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Insider Trading

Financial Crime

The Offence

The offence of Insider Trading is set out in Part V, section 52 of the Criminal Justice Act 1993.

  • 1. An individual who has information as an insider is guilty of insider dealing if, in the circumstances mentioned in subsection (3), he deals in securities that are price-affected securities in relation to the information.
  • 2. An individual who has information as an insider is also guilty of insider dealing if—
    (a) he encourages another person to deal in securities that are (whether or not that other knows it) price-affected securities in relation to the information, knowing or having reasonable cause to believe that the dealing would take place in the circumstances mentioned in subsection (3); or
    (b) he discloses the information, otherwise than in the proper performance of the functions of his employment, office or profession, to another person.
  • 3. The circumstances referred to above are that the acquisition or disposal in question occurs on a regulated market, or that the person dealing relies on a professional intermediary or is himself acting as a professional intermediary.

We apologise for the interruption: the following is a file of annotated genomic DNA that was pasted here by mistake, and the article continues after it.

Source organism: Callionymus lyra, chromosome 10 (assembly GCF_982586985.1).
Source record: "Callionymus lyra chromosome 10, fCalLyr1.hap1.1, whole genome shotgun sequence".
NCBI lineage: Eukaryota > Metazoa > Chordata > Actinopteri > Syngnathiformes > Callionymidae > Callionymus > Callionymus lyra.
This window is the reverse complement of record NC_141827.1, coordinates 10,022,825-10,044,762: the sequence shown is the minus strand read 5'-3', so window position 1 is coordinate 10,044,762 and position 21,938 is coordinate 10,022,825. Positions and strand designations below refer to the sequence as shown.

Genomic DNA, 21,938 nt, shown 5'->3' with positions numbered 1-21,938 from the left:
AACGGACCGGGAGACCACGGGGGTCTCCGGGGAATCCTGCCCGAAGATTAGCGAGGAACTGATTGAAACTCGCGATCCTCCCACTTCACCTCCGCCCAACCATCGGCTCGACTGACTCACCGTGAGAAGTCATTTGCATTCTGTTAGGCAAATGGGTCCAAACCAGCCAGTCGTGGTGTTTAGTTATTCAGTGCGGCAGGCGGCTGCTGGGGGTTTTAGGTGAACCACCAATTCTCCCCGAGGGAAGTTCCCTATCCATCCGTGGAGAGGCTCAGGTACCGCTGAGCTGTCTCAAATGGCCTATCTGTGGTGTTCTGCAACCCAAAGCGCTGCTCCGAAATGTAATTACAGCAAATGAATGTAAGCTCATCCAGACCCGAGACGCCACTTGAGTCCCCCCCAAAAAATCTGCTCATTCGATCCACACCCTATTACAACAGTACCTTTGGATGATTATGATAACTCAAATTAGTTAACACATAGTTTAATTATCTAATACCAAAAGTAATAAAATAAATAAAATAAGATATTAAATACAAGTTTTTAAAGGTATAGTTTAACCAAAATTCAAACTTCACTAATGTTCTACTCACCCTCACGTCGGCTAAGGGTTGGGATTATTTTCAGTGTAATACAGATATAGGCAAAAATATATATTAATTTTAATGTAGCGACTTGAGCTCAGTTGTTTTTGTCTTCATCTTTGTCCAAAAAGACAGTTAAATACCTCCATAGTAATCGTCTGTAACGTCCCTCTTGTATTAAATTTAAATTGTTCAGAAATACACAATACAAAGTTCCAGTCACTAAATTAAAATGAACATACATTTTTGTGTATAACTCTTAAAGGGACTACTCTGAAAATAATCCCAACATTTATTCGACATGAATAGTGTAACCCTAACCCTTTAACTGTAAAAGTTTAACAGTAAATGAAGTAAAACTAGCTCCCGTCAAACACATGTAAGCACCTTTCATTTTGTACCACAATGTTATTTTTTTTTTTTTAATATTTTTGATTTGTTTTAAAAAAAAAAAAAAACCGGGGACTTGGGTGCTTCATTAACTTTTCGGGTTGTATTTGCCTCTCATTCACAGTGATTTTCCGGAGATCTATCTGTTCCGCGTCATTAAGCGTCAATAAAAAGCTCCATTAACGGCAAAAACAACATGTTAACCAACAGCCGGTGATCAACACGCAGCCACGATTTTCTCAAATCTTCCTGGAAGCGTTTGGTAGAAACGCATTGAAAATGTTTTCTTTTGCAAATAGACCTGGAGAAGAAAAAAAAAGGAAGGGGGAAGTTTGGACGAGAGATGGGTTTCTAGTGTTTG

Insider information

In the accordance with the Criminal Justice Act 1993, a person has information as an insider, if it is, and he knows that it is, inside information from an inside source.  This information could be available to that individual through being a director, employee or shareholder of an issuer of securities or having access to the information by virtue of his employment, office or profession.

Securities

A person deals in securities if they; acquire or dispose of the securities, whether as principal or agent; or they procure, directly or indirectly, the acquisition or disposal of the securities by any other person.

Insider Trading criminal proceedings can be brought against anyone, meaning it is irrelevant as to whether a person works in the financial sector or even as a professional trader. The person who discloses the confidential information may do so to a colleague or family member without any intention for trading to occur.

If you have been contacted by the Financial Conduct Authority (FCA) or by the Securities to attend an interview under caution it is imperative that you seek specialist advice from the outset.  Richardson Lissack are experienced White Collar Crime solicitors who have the skills, experience and resources to defend allegations of this nature.  Please feel free to contact us for a no obligation discussion if you are under investigation or have been charged with any of these offences.

Our lawyers are available 24/7 to assist you and provide legal advice. Contact London 020 3753 5352 or Manchester 0161 834 7284. Alternatively you can email info@richardsonlissack.co.uk

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Ben Richardson
Head of Corporate & Financial Crime

020 3753 5352

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